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[Today in Startups] Sendbird, chat services API

In the fast-paced world of startups, where success stories and failures are intricately woven, every word of wisdom from a seasoned entrepreneur holds immense value. In this edition of "Today in Startups," let’s deive into the world of John Kim, the founder and CEO of Sendbird, a company that has powered major applications like DoorDash, PayPal, Reddit, and more, raising over $220 million in funding and achieving a valuation of over $1 billion. John shares his insights, experiences, and the crucial lessons that have contributed to his remarkable journey in the startup ecosystem.

Here are the 6 key takeaways:

1. The Importance of Customer Feedback

John emphasizes the need for founders to regularly engage with customers. He highlights that talking to 3 to 5 customers a day is essential for building a strong product. This interaction forms the foundation of understanding the market and identifying a product-market fit.

2. Aligning Strengths with Ideas

John cautions against picking ideas that don't align with your strengths. Many founders realize, often too late, that the journey is more challenging and time-consuming than anticipated. Choosing a venture that you can commit to for the long term is crucial.

3. Continuous Iteration

In the early days of Sendbird, quick iterations were key to finding a product-market fit. They aimed to respond to customer feedback within 24 hours and deploy new features within a week. John also highlights the importance of managing release cadence as your business scales.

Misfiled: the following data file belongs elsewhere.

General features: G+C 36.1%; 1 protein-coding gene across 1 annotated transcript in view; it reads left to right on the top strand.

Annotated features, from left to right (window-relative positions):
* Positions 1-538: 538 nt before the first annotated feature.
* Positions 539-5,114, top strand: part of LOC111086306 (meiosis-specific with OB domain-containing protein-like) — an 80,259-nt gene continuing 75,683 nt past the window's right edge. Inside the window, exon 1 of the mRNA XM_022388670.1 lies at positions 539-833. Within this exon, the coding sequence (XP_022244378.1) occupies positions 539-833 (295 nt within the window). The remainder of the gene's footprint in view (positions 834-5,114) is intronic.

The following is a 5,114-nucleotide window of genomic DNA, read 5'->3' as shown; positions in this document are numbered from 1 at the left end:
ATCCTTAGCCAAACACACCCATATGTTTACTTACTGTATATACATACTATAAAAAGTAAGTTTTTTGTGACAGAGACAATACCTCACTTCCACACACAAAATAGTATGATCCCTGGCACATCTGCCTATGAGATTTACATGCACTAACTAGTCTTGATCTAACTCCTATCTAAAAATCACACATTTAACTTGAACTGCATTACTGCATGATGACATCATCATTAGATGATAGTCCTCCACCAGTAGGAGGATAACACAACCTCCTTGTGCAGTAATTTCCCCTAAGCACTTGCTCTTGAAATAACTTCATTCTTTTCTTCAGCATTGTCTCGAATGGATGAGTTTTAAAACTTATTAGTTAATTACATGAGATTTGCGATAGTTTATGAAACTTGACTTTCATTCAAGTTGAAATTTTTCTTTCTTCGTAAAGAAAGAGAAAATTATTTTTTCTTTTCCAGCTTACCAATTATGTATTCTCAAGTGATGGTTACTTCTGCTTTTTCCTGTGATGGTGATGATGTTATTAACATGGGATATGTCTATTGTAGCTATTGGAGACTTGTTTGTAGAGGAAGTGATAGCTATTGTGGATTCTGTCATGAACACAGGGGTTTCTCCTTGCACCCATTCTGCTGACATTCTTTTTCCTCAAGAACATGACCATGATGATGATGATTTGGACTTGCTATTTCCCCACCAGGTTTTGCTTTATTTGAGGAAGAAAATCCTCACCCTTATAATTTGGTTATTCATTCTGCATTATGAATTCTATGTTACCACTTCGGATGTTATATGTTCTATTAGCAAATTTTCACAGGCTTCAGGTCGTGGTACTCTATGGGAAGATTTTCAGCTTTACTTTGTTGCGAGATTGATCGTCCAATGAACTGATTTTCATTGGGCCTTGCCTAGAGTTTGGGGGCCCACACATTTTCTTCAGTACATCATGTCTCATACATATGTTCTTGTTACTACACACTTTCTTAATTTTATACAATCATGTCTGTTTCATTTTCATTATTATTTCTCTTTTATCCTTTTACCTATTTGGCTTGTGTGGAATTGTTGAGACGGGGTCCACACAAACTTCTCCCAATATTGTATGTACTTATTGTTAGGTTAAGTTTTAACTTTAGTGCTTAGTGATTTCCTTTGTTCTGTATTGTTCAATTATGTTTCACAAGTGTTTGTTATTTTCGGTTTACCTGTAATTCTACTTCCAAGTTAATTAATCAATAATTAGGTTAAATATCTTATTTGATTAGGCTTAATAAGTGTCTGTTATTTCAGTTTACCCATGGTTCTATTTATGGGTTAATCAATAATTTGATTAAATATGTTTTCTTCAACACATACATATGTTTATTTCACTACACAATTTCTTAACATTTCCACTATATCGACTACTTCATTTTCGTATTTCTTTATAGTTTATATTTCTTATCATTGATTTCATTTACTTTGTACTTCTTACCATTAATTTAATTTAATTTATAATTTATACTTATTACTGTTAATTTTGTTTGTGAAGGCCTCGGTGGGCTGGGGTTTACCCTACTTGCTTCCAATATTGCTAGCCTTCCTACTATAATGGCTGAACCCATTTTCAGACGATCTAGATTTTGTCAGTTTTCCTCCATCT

4. Nurturing Company Culture

John likens company culture to muscle memory—it's challenging to change once established. He underscores that the culture is not just what you write on the wall, but what you live and breathe every day. It's a collective effort and a critical operating system for a company.

5. Seeking Guidance

For rapid growth, John advises connecting with individuals or companies that are a stage or two ahead. This advice extends beyond startups and is relevant to anyone aiming for professional growth. Learning from others' experiences and identifying patterns of greatness can be a strategic move.

6. Risking Greater Things

John encourages founders to have bigger dreams, a longer time horizon, and the patience to dare and risk greater things. His personal journey, from moving to the US against skeptical advice to building a billion-dollar company, is a testament to this mindset.

John's journey is an inspiring one. His emphasis on customer interaction, aligning your venture with your strengths, and nurturing company culture all resonate deeply with the challenges and aspirations of budding entrepreneurs. I think that part of being an entrepreneur is realizing that starting a company is probably the hardest thing to do. Success in this field requires not just innovation but a relentless commitment to learning and growth. When I talk to starutp founders they always share 1 thing: you’re always wearing multiple hats. This is especially true at the early stages, where as the CEO you may also been the tech lead, the chief marketer, the product guy, the sales rep, and you’re required to excel in every one of these roles (before you start getting more help through hires).